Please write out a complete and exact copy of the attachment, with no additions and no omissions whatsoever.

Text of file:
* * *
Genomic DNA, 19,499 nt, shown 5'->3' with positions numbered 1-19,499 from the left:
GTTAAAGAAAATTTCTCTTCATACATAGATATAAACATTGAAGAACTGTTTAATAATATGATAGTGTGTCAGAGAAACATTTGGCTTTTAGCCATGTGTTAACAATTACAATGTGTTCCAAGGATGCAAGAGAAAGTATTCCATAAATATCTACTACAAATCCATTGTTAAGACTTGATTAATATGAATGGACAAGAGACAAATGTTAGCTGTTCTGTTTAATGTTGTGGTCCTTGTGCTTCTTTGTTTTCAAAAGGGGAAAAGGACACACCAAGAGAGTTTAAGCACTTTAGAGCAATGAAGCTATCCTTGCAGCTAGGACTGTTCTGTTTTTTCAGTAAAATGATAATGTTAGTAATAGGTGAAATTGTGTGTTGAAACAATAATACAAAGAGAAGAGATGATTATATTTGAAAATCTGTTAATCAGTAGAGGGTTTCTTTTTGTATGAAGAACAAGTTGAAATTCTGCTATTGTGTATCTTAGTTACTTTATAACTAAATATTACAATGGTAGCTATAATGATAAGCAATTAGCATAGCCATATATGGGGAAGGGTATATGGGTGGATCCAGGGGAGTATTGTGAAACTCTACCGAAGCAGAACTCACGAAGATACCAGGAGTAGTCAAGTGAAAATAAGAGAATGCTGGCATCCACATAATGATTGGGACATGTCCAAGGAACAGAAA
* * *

Genomic DNA, 19,499 nt, shown 5'->3' with positions numbered 1-19,499 from the left:
GTTAAAGAAAATTTCTCTTCATACATAGATATAAACATTGAAGAACTGTTTAATAATATGATAGTGTGTCAGAGAAACATTTGGCTTTTAGCCATGTGTTAACAATTACAATGTGTTCCAAGGATGCAAGAGAAAGTATTCCATAAATATCTACTACAAATCCATTGTTAAGACTTGATTAATATGAATGGACAAGAGACAAATGTTAGCTGTTCTGTTTAATGTTGTGGTCCTTGTGCTTCTTTGTTTTCAAAAGGGGAAAAGGACACACCAAGAGAGTTTAAGCACTTTAGAGCAATGAAGCTATCCTTGCAGCTAGGACTGTTCTGTTTTTTCAGTAAAATGATAATGTTAGTAATAGGTGAAATTGTGTGTTGAAACAATAATACAAAGAGAAGAGATGATTATATTTGAAAATCTGTTAATCAGTAGAGGGTTTCTTTTTGTATGAAGAACAAGTTGAAATTCTGCTATTGTGTATCTTAGTTACTTTATAACTAAATATTACAATGGTAGCTATAATGATAAGCAATTAGCATAGCCATATATGGGGAAGGGTATATGGGTGGATCCAGGGGAGTATTGTGAAACTCTACCGAAGCAGAACTCACGAAGATACCAGGAGTAGTCAAGTGAAAATAAGAGAATGCTGGCATCCACATAATGATTGGGACATGTCCAAGGAACAGAAA